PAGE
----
“Seek the joy of being alive,” the motto from my childhood summer camp, immortalized in ink on my right forearm.

What’s your favorite song right now?
I’m entirely unashamed to admit my favorite song at the moment is “Kelly Price” by Migos and Travis Scott. It may have no deeper meaning to speak of, but no one floats over a beat like Quavo.

Best place to eat in Lexington? What do you order?
If it’s an occasion, I’ve never had a bad experience with anything at the Red Hen. If it’s more casual, a pulled pork sandwich from Foothill Momma’s always does the trick.

What do you wish you’d known before you came to campus?
You will meet lots of people with amazing interests you didn’t even know existed; trying new things is a great way to learn about other people as well as yourself.

Post-graduation plans:
I wish I had a more concrete answer at this point, but I hope to combine two of the three focal points of my W&L academics: either Chinese and economics or economics and poverty. That could mean being a political risk consultant focused on East Asia, or something more entrepreneurial like Venture for America.

Favorite W&L memory:
I’ve summited McAfee’s Knob twice for the sunrise as an App Adventure trip leader, and both times it’s been awe-inspiring. Sharing that with new students is always special, and it serves as a deep breath before jumping back into a year of classes.

Favorite class:
Professor Eastwood’s Neighborhoods, Culture and Poverty was a fantastic class I took my sophomore year. Part seminar, part lab, we eventually got to use census data and crime statistics to examine a topic and city of our choosing, using ArcGIS and Stata to create cool map overlays. Rarely have I felt I produced such an in-depth piece of work that I was proud to show off, and the readings were consistently thought-provoking. I have to give a nod to Professor Casey’s Economics of Tropical Seascapes during Spring Term, though. The week in Belize climbing Mayan temples, snorkeling and surveying tourists was incredible.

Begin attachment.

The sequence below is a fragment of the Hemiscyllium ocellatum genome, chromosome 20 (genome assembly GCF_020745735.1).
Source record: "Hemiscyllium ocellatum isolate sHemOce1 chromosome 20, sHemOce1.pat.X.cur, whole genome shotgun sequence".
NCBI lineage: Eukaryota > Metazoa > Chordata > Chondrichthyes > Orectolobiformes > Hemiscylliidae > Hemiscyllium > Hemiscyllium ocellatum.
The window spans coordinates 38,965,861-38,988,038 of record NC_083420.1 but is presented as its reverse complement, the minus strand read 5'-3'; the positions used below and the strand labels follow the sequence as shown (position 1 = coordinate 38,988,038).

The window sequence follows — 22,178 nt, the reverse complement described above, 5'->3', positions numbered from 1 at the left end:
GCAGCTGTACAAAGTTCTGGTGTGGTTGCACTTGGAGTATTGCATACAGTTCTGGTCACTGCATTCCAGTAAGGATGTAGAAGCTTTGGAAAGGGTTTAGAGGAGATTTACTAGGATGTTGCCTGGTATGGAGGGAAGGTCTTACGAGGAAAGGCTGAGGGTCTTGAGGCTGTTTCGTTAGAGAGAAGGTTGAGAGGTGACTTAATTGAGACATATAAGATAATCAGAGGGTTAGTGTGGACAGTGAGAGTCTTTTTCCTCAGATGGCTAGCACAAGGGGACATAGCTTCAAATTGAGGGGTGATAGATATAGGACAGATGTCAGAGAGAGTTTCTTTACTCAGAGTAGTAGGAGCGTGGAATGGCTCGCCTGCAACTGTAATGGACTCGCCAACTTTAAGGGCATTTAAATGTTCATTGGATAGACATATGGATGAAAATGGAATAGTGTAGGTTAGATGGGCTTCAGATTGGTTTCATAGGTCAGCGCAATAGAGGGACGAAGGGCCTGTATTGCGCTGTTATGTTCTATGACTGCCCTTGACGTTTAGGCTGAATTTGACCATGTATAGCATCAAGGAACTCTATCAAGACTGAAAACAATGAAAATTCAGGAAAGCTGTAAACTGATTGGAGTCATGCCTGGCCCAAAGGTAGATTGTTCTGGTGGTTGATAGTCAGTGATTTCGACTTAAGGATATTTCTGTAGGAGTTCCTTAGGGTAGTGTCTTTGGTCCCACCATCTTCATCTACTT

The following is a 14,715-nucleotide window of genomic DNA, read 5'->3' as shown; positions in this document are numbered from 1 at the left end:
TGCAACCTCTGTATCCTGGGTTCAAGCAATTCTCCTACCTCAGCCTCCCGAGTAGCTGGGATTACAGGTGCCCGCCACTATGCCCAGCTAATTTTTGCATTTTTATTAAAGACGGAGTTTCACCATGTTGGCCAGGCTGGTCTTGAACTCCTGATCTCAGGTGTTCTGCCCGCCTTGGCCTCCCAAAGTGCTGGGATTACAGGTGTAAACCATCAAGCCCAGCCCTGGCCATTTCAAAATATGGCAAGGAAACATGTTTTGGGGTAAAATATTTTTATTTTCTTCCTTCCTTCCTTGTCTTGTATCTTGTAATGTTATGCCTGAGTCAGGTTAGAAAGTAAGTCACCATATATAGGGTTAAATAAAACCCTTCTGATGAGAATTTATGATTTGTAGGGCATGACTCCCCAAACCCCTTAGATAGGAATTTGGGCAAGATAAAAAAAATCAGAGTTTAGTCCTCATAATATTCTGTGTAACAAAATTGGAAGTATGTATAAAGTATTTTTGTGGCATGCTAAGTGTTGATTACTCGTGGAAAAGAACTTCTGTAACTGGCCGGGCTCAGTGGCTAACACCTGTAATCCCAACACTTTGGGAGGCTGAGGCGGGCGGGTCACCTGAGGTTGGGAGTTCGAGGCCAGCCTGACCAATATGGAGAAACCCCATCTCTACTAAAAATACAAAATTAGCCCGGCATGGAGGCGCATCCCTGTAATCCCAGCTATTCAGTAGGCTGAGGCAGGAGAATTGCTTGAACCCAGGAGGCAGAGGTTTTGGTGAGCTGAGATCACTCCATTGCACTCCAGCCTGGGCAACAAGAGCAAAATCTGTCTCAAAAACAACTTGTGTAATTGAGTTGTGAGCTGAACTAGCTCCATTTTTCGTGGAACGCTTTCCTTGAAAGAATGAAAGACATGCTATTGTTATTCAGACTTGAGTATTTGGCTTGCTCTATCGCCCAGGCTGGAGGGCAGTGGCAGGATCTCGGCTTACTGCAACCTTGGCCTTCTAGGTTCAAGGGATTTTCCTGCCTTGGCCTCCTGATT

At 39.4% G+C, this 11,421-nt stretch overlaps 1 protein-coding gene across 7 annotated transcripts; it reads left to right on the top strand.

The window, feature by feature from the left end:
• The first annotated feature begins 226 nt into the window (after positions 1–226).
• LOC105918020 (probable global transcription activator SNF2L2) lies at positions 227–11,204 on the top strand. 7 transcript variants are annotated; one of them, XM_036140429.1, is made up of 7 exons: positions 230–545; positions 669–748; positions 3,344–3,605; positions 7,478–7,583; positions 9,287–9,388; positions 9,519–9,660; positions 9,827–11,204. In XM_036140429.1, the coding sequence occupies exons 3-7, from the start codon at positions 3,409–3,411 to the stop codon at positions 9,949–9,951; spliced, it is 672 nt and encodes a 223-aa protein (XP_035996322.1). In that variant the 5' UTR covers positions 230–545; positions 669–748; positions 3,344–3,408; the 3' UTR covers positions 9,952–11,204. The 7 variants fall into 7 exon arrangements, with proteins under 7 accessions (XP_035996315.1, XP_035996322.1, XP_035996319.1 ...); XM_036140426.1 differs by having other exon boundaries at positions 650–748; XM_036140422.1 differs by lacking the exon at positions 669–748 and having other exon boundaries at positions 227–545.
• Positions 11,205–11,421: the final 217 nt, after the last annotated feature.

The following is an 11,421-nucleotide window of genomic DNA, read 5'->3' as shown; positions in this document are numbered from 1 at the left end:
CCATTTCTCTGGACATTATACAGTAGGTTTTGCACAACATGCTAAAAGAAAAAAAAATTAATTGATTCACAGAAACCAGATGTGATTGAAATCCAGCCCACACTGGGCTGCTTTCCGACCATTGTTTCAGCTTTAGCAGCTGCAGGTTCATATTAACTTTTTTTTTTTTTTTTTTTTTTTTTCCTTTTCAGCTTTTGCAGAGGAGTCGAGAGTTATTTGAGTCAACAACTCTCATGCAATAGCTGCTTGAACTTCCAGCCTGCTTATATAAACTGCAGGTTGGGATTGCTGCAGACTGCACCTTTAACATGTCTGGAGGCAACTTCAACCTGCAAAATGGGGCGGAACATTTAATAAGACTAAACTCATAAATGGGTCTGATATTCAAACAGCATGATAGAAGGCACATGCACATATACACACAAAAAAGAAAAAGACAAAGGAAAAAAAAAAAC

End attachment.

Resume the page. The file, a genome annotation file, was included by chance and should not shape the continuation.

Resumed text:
Favorite W&L event:
To echo fellow Johnson Scholar Harry Lustig, App Adventure holds a special place in my heart. My freshman trip sparked a passion for hiking that brought me all over the world, and the subsequent trips I led introduced me to some of my favorite people on campus.

Favorite campus landmark:
Can anything really compare to the Colonnade? The image is so iconic, especially at night with the statue lit up. It was my first impression of W&L, one of great history and beauty, and one I won’t forget.

What’s your passion?
Hiking, which is perhaps the favorite gift W&L has given me. Before arriving on campus, I’d never camped before. Now, I’ve hiked hundreds of miles, caught sunrises on mountaintops on three continents, bought all my own gear and introduced other students to the joys of walking in nature. It’s calming, simple, easy, and brought me to places that have literally left me speechless.

What’s something people wouldn’t guess about you?
I love video games that are meant for kids, especially anything made by Nintendo. I never wanted the more adult game systems as a kid, I was content with a Gameboy and a Gamecube until the insecurities of adolescence convinced me an Xbox was cooler. Now that I’m older and far more comfortable liking what I like, I’m a proud Nintendo fan for life.

Why did you choose W&L?
Beyond the unparalleled opportunity the Johnson Scholarship afforded me, I was struck by the sheer wealth of opportunities W&L students seemed to have, on campus and off. Now that I’m nearing graduation, I truly believe we are privileged to attend an institution that gives its students so many incredible chances to study, explore and grow. There’s little else I could ask for from my four years at W&L, and every moment I take to reminisce is full of appreciation.